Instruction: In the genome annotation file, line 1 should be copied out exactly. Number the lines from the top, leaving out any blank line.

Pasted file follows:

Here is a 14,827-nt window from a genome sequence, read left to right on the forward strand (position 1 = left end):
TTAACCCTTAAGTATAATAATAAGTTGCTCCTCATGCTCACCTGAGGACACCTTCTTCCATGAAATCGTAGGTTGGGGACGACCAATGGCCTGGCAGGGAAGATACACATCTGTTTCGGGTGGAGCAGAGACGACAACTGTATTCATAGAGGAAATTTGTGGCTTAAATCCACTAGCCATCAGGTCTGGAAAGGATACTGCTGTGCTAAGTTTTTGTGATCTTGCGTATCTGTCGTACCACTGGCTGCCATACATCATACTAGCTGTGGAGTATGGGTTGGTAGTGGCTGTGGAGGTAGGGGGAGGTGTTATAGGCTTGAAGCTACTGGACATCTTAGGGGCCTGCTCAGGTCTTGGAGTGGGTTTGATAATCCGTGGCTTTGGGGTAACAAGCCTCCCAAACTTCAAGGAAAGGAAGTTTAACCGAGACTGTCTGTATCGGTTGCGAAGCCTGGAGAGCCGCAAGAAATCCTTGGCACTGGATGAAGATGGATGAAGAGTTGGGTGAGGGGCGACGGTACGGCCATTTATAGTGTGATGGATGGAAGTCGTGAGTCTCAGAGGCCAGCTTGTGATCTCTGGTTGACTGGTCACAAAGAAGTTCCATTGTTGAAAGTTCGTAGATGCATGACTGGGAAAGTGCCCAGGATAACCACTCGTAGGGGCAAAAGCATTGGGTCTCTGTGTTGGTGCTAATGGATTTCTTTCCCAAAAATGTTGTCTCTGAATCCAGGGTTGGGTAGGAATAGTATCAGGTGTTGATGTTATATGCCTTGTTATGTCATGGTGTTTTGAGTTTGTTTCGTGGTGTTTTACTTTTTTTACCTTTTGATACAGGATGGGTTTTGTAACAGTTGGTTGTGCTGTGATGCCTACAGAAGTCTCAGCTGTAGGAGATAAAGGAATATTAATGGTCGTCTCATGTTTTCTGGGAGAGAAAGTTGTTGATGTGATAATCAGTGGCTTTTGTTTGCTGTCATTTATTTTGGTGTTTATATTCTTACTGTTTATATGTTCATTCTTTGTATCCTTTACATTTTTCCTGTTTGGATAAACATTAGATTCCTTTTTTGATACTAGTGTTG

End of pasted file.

Here is a 14,827-nt window from a genome sequence, read left to right on the forward strand (position 1 = left end):